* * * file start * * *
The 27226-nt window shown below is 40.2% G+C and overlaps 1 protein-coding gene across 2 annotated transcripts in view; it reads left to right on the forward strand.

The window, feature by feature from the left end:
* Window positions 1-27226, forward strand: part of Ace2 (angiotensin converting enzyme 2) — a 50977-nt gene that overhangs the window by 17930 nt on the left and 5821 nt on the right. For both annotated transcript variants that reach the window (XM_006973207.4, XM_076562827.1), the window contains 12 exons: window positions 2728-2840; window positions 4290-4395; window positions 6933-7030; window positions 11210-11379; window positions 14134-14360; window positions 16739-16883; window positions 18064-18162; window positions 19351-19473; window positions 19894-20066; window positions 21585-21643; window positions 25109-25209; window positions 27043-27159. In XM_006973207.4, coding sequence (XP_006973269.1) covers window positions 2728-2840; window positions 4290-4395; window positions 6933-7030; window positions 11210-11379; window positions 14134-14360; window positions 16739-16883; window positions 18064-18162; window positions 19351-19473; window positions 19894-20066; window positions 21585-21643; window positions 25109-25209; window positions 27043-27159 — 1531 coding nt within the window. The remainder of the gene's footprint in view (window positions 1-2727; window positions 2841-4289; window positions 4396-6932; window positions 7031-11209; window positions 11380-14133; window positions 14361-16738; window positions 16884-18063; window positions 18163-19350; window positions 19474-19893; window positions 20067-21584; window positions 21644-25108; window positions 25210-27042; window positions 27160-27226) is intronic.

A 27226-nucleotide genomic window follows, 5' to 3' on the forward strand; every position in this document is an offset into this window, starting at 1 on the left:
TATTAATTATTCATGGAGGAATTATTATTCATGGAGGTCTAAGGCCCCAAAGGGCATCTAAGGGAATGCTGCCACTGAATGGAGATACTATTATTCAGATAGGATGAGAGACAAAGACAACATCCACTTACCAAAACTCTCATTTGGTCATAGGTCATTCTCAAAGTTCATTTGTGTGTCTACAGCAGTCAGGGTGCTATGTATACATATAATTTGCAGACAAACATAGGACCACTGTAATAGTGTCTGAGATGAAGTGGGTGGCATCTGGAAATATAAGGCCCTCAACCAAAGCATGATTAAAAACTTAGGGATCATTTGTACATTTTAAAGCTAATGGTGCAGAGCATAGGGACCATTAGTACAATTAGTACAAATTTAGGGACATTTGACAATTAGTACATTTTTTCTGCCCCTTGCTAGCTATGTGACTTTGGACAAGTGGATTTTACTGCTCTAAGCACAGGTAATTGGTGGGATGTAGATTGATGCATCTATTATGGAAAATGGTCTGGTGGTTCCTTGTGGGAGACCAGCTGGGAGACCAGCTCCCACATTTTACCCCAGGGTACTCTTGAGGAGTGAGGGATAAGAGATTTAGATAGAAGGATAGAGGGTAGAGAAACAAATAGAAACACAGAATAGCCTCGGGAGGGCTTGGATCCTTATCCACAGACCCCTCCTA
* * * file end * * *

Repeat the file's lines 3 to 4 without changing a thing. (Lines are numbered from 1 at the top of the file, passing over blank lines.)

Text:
* Window positions 1-27226, forward strand: part of Ace2 (angiotensin converting enzyme 2) — a 50977-nt gene that overhangs the window by 17930 nt on the left and 5821 nt on the right. For both annotated transcript variants that reach the window (XM_006973207.4, XM_076562827.1), the window contains 12 exons: window positions 2728-2840; window positions 4290-4395; window positions 6933-7030; window positions 11210-11379; window positions 14134-14360; window positions 16739-16883; window positions 18064-18162; window positions 19351-19473; window positions 19894-20066; window positions 21585-21643; window positions 25109-25209; window positions 27043-27159. In XM_006973207.4, coding sequence (XP_006973269.1) covers window positions 2728-2840; window positions 4290-4395; window positions 6933-7030; window positions 11210-11379; window positions 14134-14360; window positions 16739-16883; window positions 18064-18162; window positions 19351-19473; window positions 19894-20066; window positions 21585-21643; window positions 25109-25209; window positions 27043-27159 — 1531 coding nt within the window. The remainder of the gene's footprint in view (window positions 1-2727; window positions 2841-4289; window positions 4396-6932; window positions 7031-11209; window positions 11380-14133; window positions 14361-16738; window positions 16884-18063; window positions 18163-19350; window positions 19474-19893; window positions 20067-21584; window positions 21644-25108; window positions 25210-27042; window positions 27160-27226) is intronic.

A 27226-nucleotide genomic window follows, 5' to 3' on the forward strand; every position in this document is an offset into this window, starting at 1 on the left: